A University of Guelph statement released in January of this year said Scott-Thomas was suspended in 2006 following a complaint from a family member of a student-athlete Scott-Thomas was coaching.
“It determined that some misconduct had taken place and, based on details available at that time, the University suspended Scott-Thomas for four weeks,” the statement read.
In 2019, the university received another complaint, which they had a third-party investigate.
“While the 2019 investigation was ongoing, the University received new information related to the earlier investigation that made it clear that Scott-Thomas had lied repeatedly in 2006 about several significant matters,” according to the statement.
This new information led to Scott-Thomas’s firing in December, 2019.
In his Facebook comments, Boyd suggested that if Guelph had fired Scott-Thomas years earlier during the first investigation, their track team would have been vastly different over the last decade. He then questioned if the university’s many track titles garnered under Scott-Thomas’ supervision should be withdrawn.
“Had they known what Dave had done in ’06, Guelph admin would have fired him, do you think that those titles should now be vacated? How many of you would have gone to Guelph had Dave been fired in ’06?”
Boyd then suggested that if the University of Guelph was keeping the information of Scott-Thomas’ alleged misconduct from potential recruits, it would amount to “recruiting fraud, ” something he suggested might warrant a sanction from National Collegiate Athletic Association.
“Forcing programs that have won titles by fraudulent means (in this case, recruiting fraud — because recruits were unaware of a very important truth about the head coach) to vacate those titles is an established practice in the NCAA.”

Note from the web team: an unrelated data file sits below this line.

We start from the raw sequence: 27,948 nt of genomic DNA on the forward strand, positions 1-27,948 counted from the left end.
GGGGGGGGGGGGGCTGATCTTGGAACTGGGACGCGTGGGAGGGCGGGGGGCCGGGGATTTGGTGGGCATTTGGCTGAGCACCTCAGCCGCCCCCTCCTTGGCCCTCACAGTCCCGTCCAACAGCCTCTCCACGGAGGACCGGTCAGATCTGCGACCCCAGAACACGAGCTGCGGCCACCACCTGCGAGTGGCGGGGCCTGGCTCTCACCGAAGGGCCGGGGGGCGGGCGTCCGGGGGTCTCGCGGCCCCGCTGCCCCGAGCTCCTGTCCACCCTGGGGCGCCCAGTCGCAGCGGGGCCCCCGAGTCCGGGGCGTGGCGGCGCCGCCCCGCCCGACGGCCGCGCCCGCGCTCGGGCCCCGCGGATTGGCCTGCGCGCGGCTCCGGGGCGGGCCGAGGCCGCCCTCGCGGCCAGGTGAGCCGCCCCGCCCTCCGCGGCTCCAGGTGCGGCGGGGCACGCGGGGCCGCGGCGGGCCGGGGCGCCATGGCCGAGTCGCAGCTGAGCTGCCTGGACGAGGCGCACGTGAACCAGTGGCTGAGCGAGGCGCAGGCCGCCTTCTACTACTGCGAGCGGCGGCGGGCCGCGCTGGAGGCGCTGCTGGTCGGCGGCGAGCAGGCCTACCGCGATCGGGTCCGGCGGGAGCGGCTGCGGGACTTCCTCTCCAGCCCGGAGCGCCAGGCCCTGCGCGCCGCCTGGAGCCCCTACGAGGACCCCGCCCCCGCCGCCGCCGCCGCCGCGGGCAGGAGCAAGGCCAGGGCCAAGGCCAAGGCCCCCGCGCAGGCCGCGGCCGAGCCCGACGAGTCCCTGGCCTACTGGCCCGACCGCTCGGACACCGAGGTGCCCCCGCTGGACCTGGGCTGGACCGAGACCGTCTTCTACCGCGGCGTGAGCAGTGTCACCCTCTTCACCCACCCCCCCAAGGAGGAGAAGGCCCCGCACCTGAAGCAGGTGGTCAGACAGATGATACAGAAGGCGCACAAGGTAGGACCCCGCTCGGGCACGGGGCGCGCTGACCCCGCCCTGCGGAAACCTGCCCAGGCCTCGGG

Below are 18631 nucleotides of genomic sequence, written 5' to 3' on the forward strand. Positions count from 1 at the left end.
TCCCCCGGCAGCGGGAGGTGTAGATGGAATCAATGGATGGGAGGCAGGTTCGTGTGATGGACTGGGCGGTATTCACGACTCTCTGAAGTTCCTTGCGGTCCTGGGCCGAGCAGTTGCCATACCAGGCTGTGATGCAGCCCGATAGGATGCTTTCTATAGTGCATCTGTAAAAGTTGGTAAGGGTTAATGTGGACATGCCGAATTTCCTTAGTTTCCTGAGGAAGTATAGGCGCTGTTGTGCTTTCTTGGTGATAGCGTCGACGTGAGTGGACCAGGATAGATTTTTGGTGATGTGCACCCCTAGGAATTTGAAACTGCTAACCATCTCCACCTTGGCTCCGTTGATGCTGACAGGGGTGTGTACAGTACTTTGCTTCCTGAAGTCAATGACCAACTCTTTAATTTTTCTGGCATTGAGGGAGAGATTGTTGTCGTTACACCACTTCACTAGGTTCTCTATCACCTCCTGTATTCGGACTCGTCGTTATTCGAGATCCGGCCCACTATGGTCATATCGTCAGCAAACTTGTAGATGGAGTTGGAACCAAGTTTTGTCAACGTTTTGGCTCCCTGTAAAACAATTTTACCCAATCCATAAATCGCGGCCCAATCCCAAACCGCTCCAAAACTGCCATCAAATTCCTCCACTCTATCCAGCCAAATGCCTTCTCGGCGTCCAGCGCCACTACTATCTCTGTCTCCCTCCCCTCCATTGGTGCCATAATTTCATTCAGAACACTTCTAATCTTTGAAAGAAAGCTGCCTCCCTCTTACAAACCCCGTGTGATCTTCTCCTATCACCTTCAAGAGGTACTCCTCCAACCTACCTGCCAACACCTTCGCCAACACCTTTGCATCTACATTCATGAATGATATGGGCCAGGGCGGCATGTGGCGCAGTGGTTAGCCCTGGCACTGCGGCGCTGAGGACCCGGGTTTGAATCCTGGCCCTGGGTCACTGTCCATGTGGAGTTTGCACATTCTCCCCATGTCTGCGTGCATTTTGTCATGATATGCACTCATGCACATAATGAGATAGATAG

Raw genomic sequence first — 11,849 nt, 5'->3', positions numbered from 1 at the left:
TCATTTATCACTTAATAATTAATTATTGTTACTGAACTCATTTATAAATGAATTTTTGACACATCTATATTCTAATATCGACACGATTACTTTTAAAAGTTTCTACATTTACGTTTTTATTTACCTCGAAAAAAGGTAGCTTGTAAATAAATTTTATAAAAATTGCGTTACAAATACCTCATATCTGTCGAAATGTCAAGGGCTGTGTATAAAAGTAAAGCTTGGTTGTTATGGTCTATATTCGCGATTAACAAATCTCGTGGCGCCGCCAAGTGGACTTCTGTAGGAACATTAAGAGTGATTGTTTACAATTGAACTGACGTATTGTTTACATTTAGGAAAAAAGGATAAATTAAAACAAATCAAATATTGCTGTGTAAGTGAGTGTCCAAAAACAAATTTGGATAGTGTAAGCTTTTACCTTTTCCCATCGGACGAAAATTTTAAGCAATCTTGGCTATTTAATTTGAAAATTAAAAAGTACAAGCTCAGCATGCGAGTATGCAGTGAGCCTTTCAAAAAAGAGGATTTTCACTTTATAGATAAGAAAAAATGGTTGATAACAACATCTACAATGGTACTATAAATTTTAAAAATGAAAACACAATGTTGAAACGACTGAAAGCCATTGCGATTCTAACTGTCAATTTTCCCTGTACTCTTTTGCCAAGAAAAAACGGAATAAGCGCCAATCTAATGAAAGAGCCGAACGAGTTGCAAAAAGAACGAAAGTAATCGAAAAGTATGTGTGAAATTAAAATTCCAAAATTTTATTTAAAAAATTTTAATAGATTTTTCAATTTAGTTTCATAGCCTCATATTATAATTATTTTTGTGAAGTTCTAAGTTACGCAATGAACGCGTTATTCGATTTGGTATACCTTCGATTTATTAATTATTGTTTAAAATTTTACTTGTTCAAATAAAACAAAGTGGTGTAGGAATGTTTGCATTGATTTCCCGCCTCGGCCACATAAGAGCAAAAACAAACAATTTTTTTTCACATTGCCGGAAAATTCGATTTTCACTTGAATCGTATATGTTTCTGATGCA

Boyd also asked other Guelph athletes in the Facebook thread about their personal involvement in keeping Scott-Thomas’ alleged behaviour secret from potential recruits.
“In spite of the difficulties you and others claimed he created, and that you had to endure, many of you enjoyed the personal benefits of winning, and actively sought to enlist others to come and help you continue to win, all the while potentially exposing unwitting athletes to the abuse some of you were suffering.”
“Recruiting is, after all, a team undertaking, and recruiting is crucial to winning. What, if any, responsibility do Guelph athletes have where that is concerned?”
The Queen’s Gaels control their playoff destiny in OUA women’s hockey.
In an interview with Global News, Boyd said people reacted badly to his line of questioning, saying they thought he wanted the University of Guelph athletes to give up their titles out of a sense of rivalry with the school.
“That’s what set a lot of people off, that this re-traumatized them, because now I was devalued accomplishments and so on,” Boyd said.
In fact, it’s Queen’s University’s opinion that Boyd did just that.